FROM THE ARCHIVE

Hogen says Okla. tribes skirting federal gaming law

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MONDAY, MAY 19, 2003

The head of the National Indian Gaming Commission (NIGC) warned Oklahoma tribes in a strongly worded letter last week that he will shut down their casinos if they continue to violate the law.

In the May 15 letter, NIGC chairman Phil Hogen criticized tribes for offering Class III games despite being told not to do so. He said they face $20,000 a day fines and closure of their casinos if they don't cooperate.

"We all want a level playing field for tribal gaming facilities in Oklahoma," he wrote, "but [the] playing field must be a lawful one."

Hogen's missive was prompted by activity that he said is occurring with regularity in Oklahoma, which currently prohibits almost all forms of Class III gaming, including slot machines and video poker. Over the years, NIGC has slapped several tribes with violation notices for operating Class III devices without an agreement with the state.

Despite the warnings, some of which have resulted in protracted litigation, Hogen said the tribes are only superficially complying with NIGC's mandates. "Unfortunately, following these enforcement actions some tribes simply choose to replace the gambling devices that had been the subject of a notice of violation with other Class III devices or allowed modification to original devices that did not alter their character," he wrote.

Hogen did not single out any tribes in his letter. But the practice he cited is well known in tribal gaming circles. With a flick of a switch or some reprogramming, a machine's outward look and feel -- even the name -- can be changed while the underlying technology remains much the same.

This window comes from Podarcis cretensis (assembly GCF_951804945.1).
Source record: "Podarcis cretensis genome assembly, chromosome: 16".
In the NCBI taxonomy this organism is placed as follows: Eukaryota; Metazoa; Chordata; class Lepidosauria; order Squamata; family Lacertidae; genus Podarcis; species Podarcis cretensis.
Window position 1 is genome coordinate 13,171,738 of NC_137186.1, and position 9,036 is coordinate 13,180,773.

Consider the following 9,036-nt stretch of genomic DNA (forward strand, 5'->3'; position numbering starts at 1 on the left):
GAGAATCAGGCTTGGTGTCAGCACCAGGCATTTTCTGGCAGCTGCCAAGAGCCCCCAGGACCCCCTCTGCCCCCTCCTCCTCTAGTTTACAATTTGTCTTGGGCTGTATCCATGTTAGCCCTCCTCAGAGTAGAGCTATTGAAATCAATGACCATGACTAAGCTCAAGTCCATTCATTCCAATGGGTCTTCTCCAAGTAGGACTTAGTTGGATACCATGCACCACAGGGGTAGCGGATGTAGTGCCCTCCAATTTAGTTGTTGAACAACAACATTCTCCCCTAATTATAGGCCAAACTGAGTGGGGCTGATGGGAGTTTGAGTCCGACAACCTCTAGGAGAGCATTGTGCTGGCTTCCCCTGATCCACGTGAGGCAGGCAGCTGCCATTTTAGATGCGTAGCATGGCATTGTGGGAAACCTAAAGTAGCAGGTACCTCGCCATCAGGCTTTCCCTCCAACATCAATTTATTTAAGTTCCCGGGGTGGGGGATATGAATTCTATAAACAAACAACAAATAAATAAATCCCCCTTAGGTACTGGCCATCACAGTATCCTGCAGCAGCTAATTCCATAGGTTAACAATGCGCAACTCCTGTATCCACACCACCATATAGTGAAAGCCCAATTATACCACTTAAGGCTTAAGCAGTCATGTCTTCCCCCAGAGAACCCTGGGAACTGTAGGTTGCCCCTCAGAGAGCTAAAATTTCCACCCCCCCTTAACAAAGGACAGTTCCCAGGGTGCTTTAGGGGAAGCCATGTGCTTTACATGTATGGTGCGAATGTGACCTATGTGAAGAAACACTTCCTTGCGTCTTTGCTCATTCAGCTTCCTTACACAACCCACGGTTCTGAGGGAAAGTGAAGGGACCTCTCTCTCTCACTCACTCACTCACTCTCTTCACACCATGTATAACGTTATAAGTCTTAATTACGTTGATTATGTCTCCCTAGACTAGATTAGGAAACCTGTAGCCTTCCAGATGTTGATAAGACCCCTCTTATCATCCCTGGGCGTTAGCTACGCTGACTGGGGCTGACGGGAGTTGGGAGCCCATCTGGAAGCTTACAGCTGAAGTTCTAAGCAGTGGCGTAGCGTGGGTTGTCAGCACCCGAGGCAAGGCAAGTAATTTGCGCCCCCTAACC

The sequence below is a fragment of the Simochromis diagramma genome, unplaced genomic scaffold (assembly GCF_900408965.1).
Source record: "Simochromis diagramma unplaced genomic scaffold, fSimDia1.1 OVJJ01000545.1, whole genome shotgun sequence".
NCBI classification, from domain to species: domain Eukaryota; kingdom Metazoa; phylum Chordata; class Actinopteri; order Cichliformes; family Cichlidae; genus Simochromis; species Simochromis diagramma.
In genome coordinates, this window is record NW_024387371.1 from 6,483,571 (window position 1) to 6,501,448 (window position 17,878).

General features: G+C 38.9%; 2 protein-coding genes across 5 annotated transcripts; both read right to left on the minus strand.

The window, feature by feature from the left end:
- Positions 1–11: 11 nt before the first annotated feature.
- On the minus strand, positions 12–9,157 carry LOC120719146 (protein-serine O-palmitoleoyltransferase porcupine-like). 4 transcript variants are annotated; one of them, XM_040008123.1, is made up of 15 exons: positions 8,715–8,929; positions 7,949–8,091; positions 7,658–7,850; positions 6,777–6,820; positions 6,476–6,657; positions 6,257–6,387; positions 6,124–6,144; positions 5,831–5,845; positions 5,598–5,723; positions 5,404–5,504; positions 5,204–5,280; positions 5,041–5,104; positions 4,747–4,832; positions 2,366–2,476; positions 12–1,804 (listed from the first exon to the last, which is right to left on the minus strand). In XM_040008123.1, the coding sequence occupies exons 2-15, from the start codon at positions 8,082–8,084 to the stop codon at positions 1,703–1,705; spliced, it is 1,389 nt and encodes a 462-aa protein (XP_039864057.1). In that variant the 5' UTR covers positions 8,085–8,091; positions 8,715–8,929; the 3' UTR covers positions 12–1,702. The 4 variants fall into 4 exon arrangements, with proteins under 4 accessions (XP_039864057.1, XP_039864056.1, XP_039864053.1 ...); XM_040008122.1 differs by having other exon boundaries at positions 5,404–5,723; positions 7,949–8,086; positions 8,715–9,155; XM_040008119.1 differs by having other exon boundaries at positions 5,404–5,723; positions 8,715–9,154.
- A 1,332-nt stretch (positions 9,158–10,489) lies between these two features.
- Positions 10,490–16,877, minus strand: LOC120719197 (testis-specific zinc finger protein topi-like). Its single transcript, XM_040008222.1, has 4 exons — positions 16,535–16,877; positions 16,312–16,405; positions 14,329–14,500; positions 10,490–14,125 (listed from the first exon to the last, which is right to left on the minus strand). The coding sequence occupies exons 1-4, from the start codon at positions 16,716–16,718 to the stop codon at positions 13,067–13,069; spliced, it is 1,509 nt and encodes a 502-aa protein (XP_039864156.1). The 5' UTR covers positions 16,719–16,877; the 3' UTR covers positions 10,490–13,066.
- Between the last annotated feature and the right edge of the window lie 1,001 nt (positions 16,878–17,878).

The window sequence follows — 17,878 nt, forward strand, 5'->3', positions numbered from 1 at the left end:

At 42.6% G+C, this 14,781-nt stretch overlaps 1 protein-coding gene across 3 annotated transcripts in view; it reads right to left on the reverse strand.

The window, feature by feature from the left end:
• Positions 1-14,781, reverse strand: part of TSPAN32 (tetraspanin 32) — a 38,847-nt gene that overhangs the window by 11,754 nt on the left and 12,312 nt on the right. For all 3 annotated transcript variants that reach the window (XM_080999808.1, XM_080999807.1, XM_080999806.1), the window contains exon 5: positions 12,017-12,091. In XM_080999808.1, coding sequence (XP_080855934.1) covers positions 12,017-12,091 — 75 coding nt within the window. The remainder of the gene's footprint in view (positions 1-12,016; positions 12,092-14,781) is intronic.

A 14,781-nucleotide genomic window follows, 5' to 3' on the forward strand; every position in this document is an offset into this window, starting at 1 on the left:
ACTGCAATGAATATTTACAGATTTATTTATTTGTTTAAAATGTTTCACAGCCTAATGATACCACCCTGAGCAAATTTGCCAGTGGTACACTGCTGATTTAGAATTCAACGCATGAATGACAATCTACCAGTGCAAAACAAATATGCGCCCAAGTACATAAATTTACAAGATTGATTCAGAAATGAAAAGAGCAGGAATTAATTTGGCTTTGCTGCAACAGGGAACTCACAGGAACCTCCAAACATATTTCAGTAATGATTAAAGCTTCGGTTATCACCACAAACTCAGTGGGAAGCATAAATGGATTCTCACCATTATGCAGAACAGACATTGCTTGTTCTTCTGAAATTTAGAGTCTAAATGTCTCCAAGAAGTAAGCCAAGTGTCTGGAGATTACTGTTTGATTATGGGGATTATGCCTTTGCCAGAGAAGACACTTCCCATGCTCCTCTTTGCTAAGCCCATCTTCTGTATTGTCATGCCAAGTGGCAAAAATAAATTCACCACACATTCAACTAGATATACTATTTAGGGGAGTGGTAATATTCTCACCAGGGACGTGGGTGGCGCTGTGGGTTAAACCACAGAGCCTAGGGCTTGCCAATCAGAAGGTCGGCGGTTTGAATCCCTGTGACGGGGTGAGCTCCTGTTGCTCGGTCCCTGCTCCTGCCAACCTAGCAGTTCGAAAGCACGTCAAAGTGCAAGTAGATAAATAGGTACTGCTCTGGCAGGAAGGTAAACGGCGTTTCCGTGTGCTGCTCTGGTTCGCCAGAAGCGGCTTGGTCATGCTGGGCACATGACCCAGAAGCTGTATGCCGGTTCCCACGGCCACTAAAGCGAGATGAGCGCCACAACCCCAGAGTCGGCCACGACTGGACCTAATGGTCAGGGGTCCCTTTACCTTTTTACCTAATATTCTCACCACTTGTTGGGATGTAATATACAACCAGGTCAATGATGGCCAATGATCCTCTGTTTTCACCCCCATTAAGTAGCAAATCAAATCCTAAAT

In Oklahoma, the problem has escalated with the advent of electronic gaming machines that skirt the line between Class II and Class III. The machines are pitched as souped-up versions of bingo or pull-tab games, which are legal in Oklahoma without a compact.

Two large suppliers in this market are Multimedia Games Inc. of Texas and Sierra Design Group. Multimedia's largest customer is the Chickasaw Nation and the company supplies machines to several other Oklahoma tribes.

Federal regulators say the electronic machines essentially function like slot machines and video poker games. Earlier this year, the Chickasaw Nation and Multimedia Games settled a dispute with NIGC over the classification of the MegaNanza game. They dropped their lawsuit and agreed that the game is of the Class III variety.

Regulation of the games could be taken out of NIGC's hands should the Oklahoma Legislature approve a measure that authorizes Class III gaming compacts. Language buried deep within the 91-page bill legalizes Multimedia and Sierra Design products in the state.

Through revenue sharing with tribes, the compacts would bring an estimated $27 million to $30 million to the state, according to published reports. The racetrack industry, which has suffered since the spread and success of Indian gaming, would be allowed to offer similar games, according to Senate Bill 533.

Several tribes met in Oklahoma City on Friday to discuss the measure but no consensus was reached. Some tribal leaders said they support compacting but others were concerned that Multimedia and Sierra Design machines appear to be the biggest beneficiaries of the bill.

Relevant Documehts:
PDF: Phil Hogen Letter to Oklahoma Tribes (May 15, 2003) | PDF: Senate Bill 553 | RTF: Senate Bill 553 (As of May 19, 2003)

Relevant Links:
National Indian Gaming Commission - http://www.nigc.gov

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